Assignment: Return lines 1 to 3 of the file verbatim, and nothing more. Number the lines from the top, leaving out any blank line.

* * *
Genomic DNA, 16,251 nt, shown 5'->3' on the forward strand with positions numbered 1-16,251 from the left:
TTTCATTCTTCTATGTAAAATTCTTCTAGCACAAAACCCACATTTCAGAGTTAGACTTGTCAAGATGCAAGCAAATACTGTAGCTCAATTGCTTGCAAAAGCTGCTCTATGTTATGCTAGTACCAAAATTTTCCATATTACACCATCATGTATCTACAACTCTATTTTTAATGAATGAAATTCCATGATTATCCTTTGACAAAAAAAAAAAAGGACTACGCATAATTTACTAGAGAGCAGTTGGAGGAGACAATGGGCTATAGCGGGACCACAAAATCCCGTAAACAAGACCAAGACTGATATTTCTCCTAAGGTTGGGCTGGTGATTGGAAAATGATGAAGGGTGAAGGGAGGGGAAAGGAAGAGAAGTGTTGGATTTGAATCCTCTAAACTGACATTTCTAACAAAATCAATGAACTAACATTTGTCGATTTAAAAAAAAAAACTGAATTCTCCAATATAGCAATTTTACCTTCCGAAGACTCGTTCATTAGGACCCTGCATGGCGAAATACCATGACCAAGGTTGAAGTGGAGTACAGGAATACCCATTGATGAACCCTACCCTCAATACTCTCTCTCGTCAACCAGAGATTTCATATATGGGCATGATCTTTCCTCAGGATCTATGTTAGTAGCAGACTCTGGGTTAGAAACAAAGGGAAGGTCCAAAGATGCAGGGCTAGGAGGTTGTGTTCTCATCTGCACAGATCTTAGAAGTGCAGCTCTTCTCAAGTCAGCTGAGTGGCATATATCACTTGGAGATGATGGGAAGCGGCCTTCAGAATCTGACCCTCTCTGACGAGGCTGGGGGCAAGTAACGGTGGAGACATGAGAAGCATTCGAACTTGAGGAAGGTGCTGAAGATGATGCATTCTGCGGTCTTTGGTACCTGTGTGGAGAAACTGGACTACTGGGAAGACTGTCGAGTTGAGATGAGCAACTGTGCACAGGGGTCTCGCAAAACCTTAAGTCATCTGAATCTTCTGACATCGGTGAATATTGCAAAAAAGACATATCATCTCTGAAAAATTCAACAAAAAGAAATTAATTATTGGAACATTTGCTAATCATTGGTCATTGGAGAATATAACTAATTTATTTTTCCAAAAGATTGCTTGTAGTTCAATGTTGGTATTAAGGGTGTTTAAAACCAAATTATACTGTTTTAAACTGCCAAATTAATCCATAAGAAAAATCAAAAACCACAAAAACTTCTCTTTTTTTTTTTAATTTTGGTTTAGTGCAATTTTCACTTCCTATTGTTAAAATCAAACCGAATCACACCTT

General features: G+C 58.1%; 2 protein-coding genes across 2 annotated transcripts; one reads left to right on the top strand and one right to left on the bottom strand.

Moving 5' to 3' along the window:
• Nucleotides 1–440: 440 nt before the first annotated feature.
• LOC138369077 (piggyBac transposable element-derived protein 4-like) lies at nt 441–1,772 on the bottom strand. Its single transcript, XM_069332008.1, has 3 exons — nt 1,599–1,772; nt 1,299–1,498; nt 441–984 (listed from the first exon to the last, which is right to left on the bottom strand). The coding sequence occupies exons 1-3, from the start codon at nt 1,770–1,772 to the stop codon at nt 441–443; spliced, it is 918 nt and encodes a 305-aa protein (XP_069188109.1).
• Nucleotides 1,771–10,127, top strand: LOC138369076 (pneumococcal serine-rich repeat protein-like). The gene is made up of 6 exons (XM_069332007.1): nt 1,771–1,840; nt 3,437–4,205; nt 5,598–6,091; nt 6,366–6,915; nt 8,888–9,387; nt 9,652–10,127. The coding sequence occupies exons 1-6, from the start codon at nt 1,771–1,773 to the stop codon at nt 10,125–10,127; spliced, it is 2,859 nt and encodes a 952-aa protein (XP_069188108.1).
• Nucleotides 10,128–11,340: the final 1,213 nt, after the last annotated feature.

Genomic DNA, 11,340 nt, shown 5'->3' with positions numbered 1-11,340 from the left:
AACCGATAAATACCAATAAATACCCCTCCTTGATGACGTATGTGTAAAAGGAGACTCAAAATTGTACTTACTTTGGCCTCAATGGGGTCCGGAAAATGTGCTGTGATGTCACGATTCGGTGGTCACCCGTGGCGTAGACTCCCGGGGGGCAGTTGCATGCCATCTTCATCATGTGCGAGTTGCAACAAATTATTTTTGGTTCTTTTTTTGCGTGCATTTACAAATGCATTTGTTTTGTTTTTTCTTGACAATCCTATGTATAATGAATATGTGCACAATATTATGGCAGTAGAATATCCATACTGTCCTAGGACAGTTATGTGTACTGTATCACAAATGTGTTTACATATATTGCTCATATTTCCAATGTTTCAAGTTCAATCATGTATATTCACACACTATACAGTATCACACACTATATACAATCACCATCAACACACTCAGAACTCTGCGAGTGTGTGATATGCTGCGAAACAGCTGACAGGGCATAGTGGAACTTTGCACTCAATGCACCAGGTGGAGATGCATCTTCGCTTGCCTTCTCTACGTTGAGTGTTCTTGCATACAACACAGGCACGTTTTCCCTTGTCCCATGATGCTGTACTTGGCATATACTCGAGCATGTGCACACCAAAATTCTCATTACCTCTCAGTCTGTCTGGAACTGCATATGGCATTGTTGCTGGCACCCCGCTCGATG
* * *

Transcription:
Genomic DNA, 16,251 nt, shown 5'->3' on the forward strand with positions numbered 1-16,251 from the left:
TTTCATTCTTCTATGTAAAATTCTTCTAGCACAAAACCCACATTTCAGAGTTAGACTTGTCAAGATGCAAGCAAATACTGTAGCTCAATTGCTTGCAAAAGCTGCTCTATGTTATGCTAGTACCAAAATTTTCCATATTACACCATCATGTATCTACAACTCTATTTTTAATGAATGAAATTCCATGATTATCCTTTGACAAAAAAAAAAAAGGACTACGCATAATTTACTAGAGAGCAGTTGGAGGAGACAATGGGCTATAGCGGGACCACAAAATCCCGTAAACAAGACCAAGACTGATATTTCTCCTAAGGTTGGGCTGGTGATTGGAAAATGATGAAGGGTGAAGGGAGGGGAAAGGAAGAGAAGTGTTGGATTTGAATCCTCTAAACTGACATTTCTAACAAAATCAATGAACTAACATTTGTCGATTTAAAAAAAAAAACTGAATTCTCCAATATAGCAATTTTACCTTCCGAAGACTCGTTCATTAGGACCCTGCATGGCGAAATACCATGACCAAGGTTGAAGTGGAGTACAGGAATACCCATTGATGAACCCTACCCTCAATACTCTCTCTCGTCAACCAGAGATTTCATATATGGGCATGATCTTTCCTCAGGATCTATGTTAGTAGCAGACTCTGGGTTAGAAACAAAGGGAAGGTCCAAAGATGCAGGGCTAGGAGGTTGTGTTCTCATCTGCACAGATCTTAGAAGTGCAGCTCTTCTCAAGTCAGCTGAGTGGCATATATCACTTGGAGATGATGGGAAGCGGCCTTCAGAATCTGACCCTCTCTGACGAGGCTGGGGGCAAGTAACGGTGGAGACATGAGAAGCATTCGAACTTGAGGAAGGTGCTGAAGATGATGCATTCTGCGGTCTTTGGTACCTGTGTGGAGAAACTGGACTACTGGGAAGACTGTCGAGTTGAGATGAGCAACTGTGCACAGGGGTCTCGCAAAACCTTAAGTCATCTGAATCTTCTGACATCGGTGAATATTGCAAAAAAGACATATCATCTCTGAAAAATTCAACAAAAAGAAATTAATTATTGGAACATTTGCTAATCATTGGTCATTGGAGAATATAACTAATTTATTTTTCCAAAAGATTGCTTGTAGTTCAATGTTGGTATTAAGGGTGTTTAAAACCAAATTATACTGTTTTAAACTGCCAAATTAATCCATAAGAAAAATCAAAAACCACAAAAACTTCTCTTTTTTTTTTTAATTTTGGTTTAGTGCAATTTTCACTTCCTATTGTTAAAATCAAACCGAATCACACCTT

General features: G+C 58.1%; 2 protein-coding genes across 2 annotated transcripts; one reads left to right on the top strand and one right to left on the bottom strand.